The Rio Grande Valley Sector is part of the South Texas Campaign, which leverages federal, state and local resources to combat transnational criminal organizations. To report suspicious activity, call the sector’s toll-free telephone number at 800-863-9382.
WASHINGTON — More than 600 gang members and associates from 145 different gangs were arrested in 179 cities across the U.S. during Project Southbound, a month-long operation executed by U.S. Immigration and Customs Enforcement’s (ICE) Homeland Security Investigations (HSI), which targeted gangs affiliated with the Sureños.
The Sureños, also known as Sur 13, is a transnational criminal street gang that originated in Southern California with hundreds of cliques around the United States. The Sureños and their affiliates pay tribute to the Mexican Mafia and the number “13” is their symbol signifying “M” in the alphabet for Mexican Mafia. Membership and cliques associated with the Sureños are expanding faster than any other national-level gang in the United States, according to the U.S. Department of Justice’s National Gang Intelligence Center’s 2011 National Gang Threat Assessment. Sureños gang members are involved in a myriad of criminal activity, including murder, extortion, narcotics trafficking, human trafficking, prostitution and other crimes with a nexus to the border.
Through Project Southbound, which ran March 12 to April 13, HSI special agents worked with 150 federal, state and local law enforcement partners to apprehend individuals from various gangs affiliated with the Sureños. More than 73 percent of those arrested during this HSI National Gang Unit-led operation were members or associates of the Sureños.
In addition to the 638 gang members and associates, HSI agents also arrested – or assisted in the arrest of – 119 other individuals on federal and/or state criminal violations and administrative immigration violations, for a total of 757 arrests.
“Project Southbound is the largest-ever ICE operation targeting the Sureños gang,” said ICE Principal Deputy Assistant Secretary Thomas S. Winkowski. “This gang now has more than 30,000 members in the United States and its numbers are growing. Targeting transnational gangs like the Sureños is a top priority for ICE and we will continue to disrupt and dismantle the violence and criminal activities that they inflict upon our neighborhoods.”
Of the 638 gang members or associates arrested: 525 were charged with criminal offenses; 113 were arrested administratively for immigration violations; 414 had violent criminal histories, including seven individuals wanted for murder and five wanted for rape or sexual assault; and 256 were foreign nationals.
Among the Sureños gang members or associates arrested during Project Southbound were:
- Cesar Lisandro Anaya, 27, an El Salvadoran national and an 18th Street gang member, arrested in Dallas, Texas, on immigration-related charges. He is wanted in El Salvador on felony warrants for aggravated homicide, extortion, and illicit groupings (gang activity).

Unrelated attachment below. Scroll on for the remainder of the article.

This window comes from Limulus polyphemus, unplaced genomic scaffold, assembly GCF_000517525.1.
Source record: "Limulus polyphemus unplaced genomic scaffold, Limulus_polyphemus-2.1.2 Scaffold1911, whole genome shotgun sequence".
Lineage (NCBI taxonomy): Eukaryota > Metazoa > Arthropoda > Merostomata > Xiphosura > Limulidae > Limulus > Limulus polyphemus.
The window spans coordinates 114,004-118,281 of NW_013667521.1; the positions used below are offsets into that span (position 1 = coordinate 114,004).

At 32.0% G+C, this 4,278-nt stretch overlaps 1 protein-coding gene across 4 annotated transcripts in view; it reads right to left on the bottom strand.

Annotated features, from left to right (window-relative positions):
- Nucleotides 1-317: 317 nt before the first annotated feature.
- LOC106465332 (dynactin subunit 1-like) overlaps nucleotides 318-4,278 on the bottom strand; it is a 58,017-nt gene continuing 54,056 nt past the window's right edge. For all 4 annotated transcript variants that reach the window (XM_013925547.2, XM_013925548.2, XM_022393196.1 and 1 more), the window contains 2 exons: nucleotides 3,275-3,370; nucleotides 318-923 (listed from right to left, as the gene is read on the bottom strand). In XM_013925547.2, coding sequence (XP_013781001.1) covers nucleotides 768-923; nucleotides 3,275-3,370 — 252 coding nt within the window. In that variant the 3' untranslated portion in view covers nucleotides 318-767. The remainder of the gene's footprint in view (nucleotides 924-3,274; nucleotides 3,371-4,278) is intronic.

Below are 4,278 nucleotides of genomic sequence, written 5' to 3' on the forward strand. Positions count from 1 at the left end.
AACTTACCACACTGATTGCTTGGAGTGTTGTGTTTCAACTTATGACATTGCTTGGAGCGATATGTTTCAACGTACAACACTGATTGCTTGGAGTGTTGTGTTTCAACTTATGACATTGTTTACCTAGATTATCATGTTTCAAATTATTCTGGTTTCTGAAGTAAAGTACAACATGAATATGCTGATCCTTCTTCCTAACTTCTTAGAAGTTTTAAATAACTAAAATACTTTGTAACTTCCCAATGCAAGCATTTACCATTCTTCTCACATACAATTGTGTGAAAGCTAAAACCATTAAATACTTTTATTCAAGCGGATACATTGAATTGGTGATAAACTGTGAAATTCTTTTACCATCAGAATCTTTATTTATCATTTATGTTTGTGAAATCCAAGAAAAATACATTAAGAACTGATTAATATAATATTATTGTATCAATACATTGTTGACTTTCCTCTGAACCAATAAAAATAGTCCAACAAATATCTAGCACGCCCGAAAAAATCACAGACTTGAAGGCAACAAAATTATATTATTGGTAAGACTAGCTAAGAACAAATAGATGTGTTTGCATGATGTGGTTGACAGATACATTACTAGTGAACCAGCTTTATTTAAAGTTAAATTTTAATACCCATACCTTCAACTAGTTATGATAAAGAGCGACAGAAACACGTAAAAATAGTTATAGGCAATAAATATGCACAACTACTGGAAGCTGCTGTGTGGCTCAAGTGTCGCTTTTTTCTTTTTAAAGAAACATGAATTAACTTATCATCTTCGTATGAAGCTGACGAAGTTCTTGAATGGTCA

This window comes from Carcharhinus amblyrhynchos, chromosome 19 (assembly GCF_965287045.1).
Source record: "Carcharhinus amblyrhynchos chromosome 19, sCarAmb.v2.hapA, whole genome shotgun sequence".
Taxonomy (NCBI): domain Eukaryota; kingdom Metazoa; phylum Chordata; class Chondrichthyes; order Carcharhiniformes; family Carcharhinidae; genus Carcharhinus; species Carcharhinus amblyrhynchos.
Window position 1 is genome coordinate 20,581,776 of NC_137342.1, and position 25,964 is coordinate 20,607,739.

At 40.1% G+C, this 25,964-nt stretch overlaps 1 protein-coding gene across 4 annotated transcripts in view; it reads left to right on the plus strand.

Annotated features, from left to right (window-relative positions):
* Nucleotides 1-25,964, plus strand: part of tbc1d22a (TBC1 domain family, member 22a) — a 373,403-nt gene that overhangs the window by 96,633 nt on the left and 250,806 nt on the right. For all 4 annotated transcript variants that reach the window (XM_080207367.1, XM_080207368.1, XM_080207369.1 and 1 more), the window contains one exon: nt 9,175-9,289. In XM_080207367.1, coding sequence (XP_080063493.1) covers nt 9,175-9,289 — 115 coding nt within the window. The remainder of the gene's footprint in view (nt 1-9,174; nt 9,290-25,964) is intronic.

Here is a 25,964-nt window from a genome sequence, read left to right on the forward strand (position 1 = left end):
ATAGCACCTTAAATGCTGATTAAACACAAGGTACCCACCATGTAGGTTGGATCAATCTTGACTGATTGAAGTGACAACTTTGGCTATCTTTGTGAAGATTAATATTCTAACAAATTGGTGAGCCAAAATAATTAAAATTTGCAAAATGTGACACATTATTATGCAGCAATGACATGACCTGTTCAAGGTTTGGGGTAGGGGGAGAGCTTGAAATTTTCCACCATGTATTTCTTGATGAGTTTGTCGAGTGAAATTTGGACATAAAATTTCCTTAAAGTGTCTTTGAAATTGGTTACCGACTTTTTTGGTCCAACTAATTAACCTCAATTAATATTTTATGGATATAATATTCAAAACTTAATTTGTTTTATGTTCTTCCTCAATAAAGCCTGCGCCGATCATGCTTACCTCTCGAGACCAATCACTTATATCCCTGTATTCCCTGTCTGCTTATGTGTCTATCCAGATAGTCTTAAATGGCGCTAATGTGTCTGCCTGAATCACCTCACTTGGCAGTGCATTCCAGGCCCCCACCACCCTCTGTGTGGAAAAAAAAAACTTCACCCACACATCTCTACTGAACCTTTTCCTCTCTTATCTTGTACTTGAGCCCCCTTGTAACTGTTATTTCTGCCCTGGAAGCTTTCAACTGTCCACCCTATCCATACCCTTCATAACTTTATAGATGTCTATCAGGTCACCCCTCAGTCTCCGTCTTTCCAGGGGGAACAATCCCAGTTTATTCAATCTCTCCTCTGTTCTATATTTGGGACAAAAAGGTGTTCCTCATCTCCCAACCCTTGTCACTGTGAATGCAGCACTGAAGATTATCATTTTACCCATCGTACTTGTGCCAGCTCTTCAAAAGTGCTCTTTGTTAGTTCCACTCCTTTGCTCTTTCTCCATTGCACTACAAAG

- Nine MS-13 gang members arrested on RICO charges filed in the District of Maryland stemming from their involvement in multiple criminal acts including murder, assault, extortion and prostitution, in furtherance of MS-13.
- Richard Allen Cotinola, a U.S. citizen and Brewtown Locos gang member, arrested in New Mexico on an outstanding state warrant for violation of parole related to a previous conviction for aggravated burglary with a weapon. He has previous convictions for aggravated burglary with a weapon and armed robbery.
- A father and son arrested in San Francisco on state narcotics and firearms charges following the execution of state search warrants on the father’s property. The father, a Sureños gang associate and previously deported aggravated felon, accused of supplying large quantities of high-quality, commercially-grown marijuana to Sureños and Latin Kings gang members. During these arrests, HSI agents seized 4,669 marijuana plants, 25 pounds of processed marijuana, an AR-15 rifle, a stolen Glock handgun, four diesel generators, four vehicles and $85,635 in cash.
Those arrested during Project Southbound came from 21 countries in South and Central America, Asia, Africa and the Caribbean. Of the total 757 arrested, 678 were males and 79 were females.
HSI special agents also seized 54 firearms, 13.36 pounds of methamphetamine, 82.76 pounds of marijuana, 3.075 pounds of cocaine, 1.44 pounds of heroin, more than $166,000 in U.S currency and 10 vehicles during Project Southbound.
ICE’s Enforcement and Removal Operations (ERO) in Baltimore and Los Angeles also assisted with this operation.
This enforcement operation is part of HSI’s Operation Community Shield a global initiative, in which HSI partners with existing federal, state and local anti-gang efforts to identify violent street gangs and develop intelligence on gang members and associates, gang criminal activities and international movements to arrest, prosecute, imprison and/or deport transnational gang members. HSI’s National Gang Unit deters, disrupts and dismantles gang operations by tracing and seizing cash, weapons and other assets derived from criminal activities.
Since the inception of Operation Community Shield in February 2005, HSI special agents working in conjunction with federal, state and local law enforcement agencies across the nation have arrested more than 33,000 street gang members and associates linked to more than 2,600 different gangs. At least 43 percent of those arrested had a violent criminal history. More than 438 of those arrested were gang leaders, and more than 4,500 were MS-13 gang members or associates. Through this initiative, HSI has seized more than 5,615 firearms nationally.
The National Gang Unit within HSI identifies violent street gangs and develops intelligence on their membership, associates, criminal activities and international movements to deter, disrupt and dismantle transnational criminal gang operations by tracing and seizing cash, weapons and other assets derived from illicit activities.